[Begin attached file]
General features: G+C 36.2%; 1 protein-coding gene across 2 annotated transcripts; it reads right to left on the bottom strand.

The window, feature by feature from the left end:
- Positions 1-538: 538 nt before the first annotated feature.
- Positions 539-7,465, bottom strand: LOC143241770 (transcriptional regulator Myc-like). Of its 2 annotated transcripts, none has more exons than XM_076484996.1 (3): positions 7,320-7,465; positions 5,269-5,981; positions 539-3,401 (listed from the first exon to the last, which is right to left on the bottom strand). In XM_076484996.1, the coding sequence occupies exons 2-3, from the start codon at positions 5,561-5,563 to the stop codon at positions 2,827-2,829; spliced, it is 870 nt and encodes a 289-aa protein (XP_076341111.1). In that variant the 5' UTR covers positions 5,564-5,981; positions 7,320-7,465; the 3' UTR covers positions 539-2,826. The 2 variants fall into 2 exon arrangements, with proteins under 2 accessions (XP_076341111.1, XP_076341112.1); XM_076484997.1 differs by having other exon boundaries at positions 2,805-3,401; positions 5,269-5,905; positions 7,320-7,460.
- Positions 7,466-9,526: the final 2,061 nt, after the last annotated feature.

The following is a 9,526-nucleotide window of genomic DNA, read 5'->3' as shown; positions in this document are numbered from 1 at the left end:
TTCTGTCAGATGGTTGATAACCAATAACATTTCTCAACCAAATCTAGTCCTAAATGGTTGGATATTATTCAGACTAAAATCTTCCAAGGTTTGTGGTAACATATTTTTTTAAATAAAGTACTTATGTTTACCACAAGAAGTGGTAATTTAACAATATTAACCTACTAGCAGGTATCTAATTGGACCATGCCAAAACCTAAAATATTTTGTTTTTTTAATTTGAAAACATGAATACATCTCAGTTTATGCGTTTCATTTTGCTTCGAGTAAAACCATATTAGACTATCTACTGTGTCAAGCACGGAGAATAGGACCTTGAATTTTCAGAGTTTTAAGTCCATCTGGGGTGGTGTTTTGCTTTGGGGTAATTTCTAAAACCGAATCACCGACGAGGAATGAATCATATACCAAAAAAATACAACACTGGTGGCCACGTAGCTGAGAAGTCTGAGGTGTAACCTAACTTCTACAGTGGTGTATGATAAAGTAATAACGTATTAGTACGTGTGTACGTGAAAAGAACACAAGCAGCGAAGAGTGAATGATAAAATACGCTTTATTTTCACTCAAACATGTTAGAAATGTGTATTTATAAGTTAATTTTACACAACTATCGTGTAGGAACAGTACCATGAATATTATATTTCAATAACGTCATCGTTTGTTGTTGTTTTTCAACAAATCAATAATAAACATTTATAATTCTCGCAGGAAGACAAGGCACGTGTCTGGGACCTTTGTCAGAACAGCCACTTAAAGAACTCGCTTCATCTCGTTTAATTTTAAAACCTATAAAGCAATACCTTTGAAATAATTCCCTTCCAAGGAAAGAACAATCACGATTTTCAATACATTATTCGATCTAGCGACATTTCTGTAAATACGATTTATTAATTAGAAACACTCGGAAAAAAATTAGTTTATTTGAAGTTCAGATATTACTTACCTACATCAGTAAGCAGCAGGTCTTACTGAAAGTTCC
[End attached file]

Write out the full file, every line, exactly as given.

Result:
General features: G+C 36.2%; 1 protein-coding gene across 2 annotated transcripts; it reads right to left on the bottom strand.

The window, feature by feature from the left end:
- Positions 1-538: 538 nt before the first annotated feature.
- Positions 539-7,465, bottom strand: LOC143241770 (transcriptional regulator Myc-like). Of its 2 annotated transcripts, none has more exons than XM_076484996.1 (3): positions 7,320-7,465; positions 5,269-5,981; positions 539-3,401 (listed from the first exon to the last, which is right to left on the bottom strand). In XM_076484996.1, the coding sequence occupies exons 2-3, from the start codon at positions 5,561-5,563 to the stop codon at positions 2,827-2,829; spliced, it is 870 nt and encodes a 289-aa protein (XP_076341111.1). In that variant the 5' UTR covers positions 5,564-5,981; positions 7,320-7,465; the 3' UTR covers positions 539-2,826. The 2 variants fall into 2 exon arrangements, with proteins under 2 accessions (XP_076341111.1, XP_076341112.1); XM_076484997.1 differs by having other exon boundaries at positions 2,805-3,401; positions 5,269-5,905; positions 7,320-7,460.
- Positions 7,466-9,526: the final 2,061 nt, after the last annotated feature.

The following is a 9,526-nucleotide window of genomic DNA, read 5'->3' as shown; positions in this document are numbered from 1 at the left end:
TTCTGTCAGATGGTTGATAACCAATAACATTTCTCAACCAAATCTAGTCCTAAATGGTTGGATATTATTCAGACTAAAATCTTCCAAGGTTTGTGGTAACATATTTTTTTAAATAAAGTACTTATGTTTACCACAAGAAGTGGTAATTTAACAATATTAACCTACTAGCAGGTATCTAATTGGACCATGCCAAAACCTAAAATATTTTGTTTTTTTAATTTGAAAACATGAATACATCTCAGTTTATGCGTTTCATTTTGCTTCGAGTAAAACCATATTAGACTATCTACTGTGTCAAGCACGGAGAATAGGACCTTGAATTTTCAGAGTTTTAAGTCCATCTGGGGTGGTGTTTTGCTTTGGGGTAATTTCTAAAACCGAATCACCGACGAGGAATGAATCATATACCAAAAAAATACAACACTGGTGGCCACGTAGCTGAGAAGTCTGAGGTGTAACCTAACTTCTACAGTGGTGTATGATAAAGTAATAACGTATTAGTACGTGTGTACGTGAAAAGAACACAAGCAGCGAAGAGTGAATGATAAAATACGCTTTATTTTCACTCAAACATGTTAGAAATGTGTATTTATAAGTTAATTTTACACAACTATCGTGTAGGAACAGTACCATGAATATTATATTTCAATAACGTCATCGTTTGTTGTTGTTTTTCAACAAATCAATAATAAACATTTATAATTCTCGCAGGAAGACAAGGCACGTGTCTGGGACCTTTGTCAGAACAGCCACTTAAAGAACTCGCTTCATCTCGTTTAATTTTAAAACCTATAAAGCAATACCTTTGAAATAATTCCCTTCCAAGGAAAGAACAATCACGATTTTCAATACATTATTCGATCTAGCGACATTTCTGTAAATACGATTTATTAATTAGAAACACTCGGAAAAAAATTAGTTTATTTGAAGTTCAGATATTACTTACCTACATCAGTAAGCAGCAGGTCTTACTGAAAGTTCC